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James McMurtry “Just Us Kids” Lightning Rod

by Jesse Hill

“Just us kids hangin’ round today, watching our long hair turning gray,” James McMurtry announces on the title track to “Just Us Kids,” his ninth full-length album. It is a statement that carries throughout the ferocious, self-produced album full of patriotic, poetically penned portraits of the Americans in our gutters and blistering political commentary on the Americans in their political positions of power; no matter how bad it gets, for McMurtry, there is no old man finish line in which you become completely calloused and hopeless. And it is this hope, the humor it gives him, and a wall of bad-mama-outlaw sounds, compliments of McMurtry and his Heartless Bastards (along with Ian McClagan of The Faces on keys), that’ll suck you in and keep you wanting more of these torturous tales of junkies, Gulf War syndromites, and vice-presidents.

The album kicks off with a welcoming, hell-raiser “Bayou Tortuous,” in which McMurtry’s 17 year-old son’s baritone sax gives it the chaotic sense of a party in the aftermath of disarray, like kids playing in the gutter streams created by a terrible storm; McMurtry discusses dancing in the fallout rain more fully in “Hurricane Party” and “Ruins of the Realm.” With “Just Us Kids” McMurtry says I’m tired of this “small town bullshit” and then later reflects on his life as a “damn short movie,” and you just can’t help but think of his father’s (yes, Larry McMurtry’s) writing, specifically The Last Picture Show. Though there is a forty year gap between the two tales and young McMurtry’s is made relevant by dot-coms and the pool-cleaning biz, the connection proves the timelessness that we can count on in Jr.’s songs. With “God Bless America,” “Cheney’s Toy,” and “The Governor,” McMurtry spits a deadly venom comparable to Kierkegaard’s at those corrupt politicians and war profiteers that we all know he dislikes so much, and though it is “Cheney’s Toy” that is already being the most talked about of the three, I find “The Governor,” a modern raucous interpretation of the rich getting away with murder (ala Dylan’s “The Lonesome Death of Hattie Carrol”) to be startlingly more poignant and dangerous, specifically when McMurtry jungle chants, “Money don’t talk when it’s one of their own.” And, lucky for us, any of McMurtry’s “political” songs are pardoned from hoaky-60’s-protest-songdome by McMurtry’s deep cut in flesh electric guitar and the seriousness with which he has contemplated them. “Ruby & Carlos” and “Fireline Road” are by far my two favorite songs on the album. In both, McMurtry humanizes the Americans that the mainstream has put far enough in the periphery to keep them from being seen. McMurtry grabs their arms and pulls them center to show that not only are they there, they are America, even the junkies “who [can’t] even feel bad without the [crank].” (Don’t be misled. These songs are heavy, so heavy, in fact, that McMurtry puts a “Brief Intermission” of light, instrumental music between the two. Thank you, sir.) The album closes with “You’d a’ Thought,” a final statement that it ain’t getting’ any easier with age and that we have hang-ups, insecurities and anxieties forever. The song in which, McMurtry bluntly says, “you’d a’ thought that we’d know better by now,” is so in the same vain as Leonard Cohen’s old man musings that it is parenthetically titled “Leonard Cohen Must Die.”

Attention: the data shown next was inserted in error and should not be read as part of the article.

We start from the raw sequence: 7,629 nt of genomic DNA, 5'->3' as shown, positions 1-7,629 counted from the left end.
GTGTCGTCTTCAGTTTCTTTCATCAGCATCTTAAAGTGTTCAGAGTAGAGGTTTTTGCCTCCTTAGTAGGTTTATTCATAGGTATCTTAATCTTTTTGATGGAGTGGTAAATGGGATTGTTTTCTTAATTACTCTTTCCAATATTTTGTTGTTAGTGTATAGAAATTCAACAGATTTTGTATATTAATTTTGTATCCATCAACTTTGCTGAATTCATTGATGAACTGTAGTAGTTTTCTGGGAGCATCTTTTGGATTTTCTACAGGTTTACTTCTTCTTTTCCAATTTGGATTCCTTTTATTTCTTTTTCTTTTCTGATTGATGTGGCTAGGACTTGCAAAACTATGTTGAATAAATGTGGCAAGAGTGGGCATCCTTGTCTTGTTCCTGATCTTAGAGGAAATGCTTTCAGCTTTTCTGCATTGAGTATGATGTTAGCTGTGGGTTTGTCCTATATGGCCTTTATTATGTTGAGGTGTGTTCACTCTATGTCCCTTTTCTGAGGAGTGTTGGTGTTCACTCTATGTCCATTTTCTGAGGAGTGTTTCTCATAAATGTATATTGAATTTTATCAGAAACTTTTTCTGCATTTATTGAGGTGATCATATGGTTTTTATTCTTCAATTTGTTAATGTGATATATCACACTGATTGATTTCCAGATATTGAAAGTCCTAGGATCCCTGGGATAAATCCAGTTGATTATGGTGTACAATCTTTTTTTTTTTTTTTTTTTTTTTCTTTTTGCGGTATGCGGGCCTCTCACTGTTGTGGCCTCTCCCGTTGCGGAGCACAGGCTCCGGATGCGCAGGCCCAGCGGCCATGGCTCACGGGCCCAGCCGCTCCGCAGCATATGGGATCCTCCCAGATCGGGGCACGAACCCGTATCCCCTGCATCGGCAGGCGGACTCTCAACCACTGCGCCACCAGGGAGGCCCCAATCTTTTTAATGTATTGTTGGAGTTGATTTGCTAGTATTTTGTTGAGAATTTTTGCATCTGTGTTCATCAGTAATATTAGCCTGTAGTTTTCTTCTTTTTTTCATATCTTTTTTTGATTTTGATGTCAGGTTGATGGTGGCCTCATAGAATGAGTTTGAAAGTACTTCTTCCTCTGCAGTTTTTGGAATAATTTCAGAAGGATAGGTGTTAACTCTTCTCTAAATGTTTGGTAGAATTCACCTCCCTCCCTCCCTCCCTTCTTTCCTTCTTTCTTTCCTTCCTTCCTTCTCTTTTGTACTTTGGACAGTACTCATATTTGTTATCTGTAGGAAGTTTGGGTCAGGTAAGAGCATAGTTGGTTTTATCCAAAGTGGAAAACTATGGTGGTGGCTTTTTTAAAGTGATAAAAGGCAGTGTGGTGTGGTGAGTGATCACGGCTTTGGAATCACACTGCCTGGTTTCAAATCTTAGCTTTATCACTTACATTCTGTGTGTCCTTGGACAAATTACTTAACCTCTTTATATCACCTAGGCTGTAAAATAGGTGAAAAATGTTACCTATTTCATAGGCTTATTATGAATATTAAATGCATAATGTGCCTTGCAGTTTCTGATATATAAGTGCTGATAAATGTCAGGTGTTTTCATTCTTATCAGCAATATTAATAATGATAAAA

“I don’t want another drink; I just want the last one again. It gave me such a fine glow…” Well, maybe James McMurtry knows a little better than he’s letting on. And though the burden of wisdom must be tough to bear, Just Us Kids proves that you can still have a good time while doing so.

Just Us Kids

Just Us Kids

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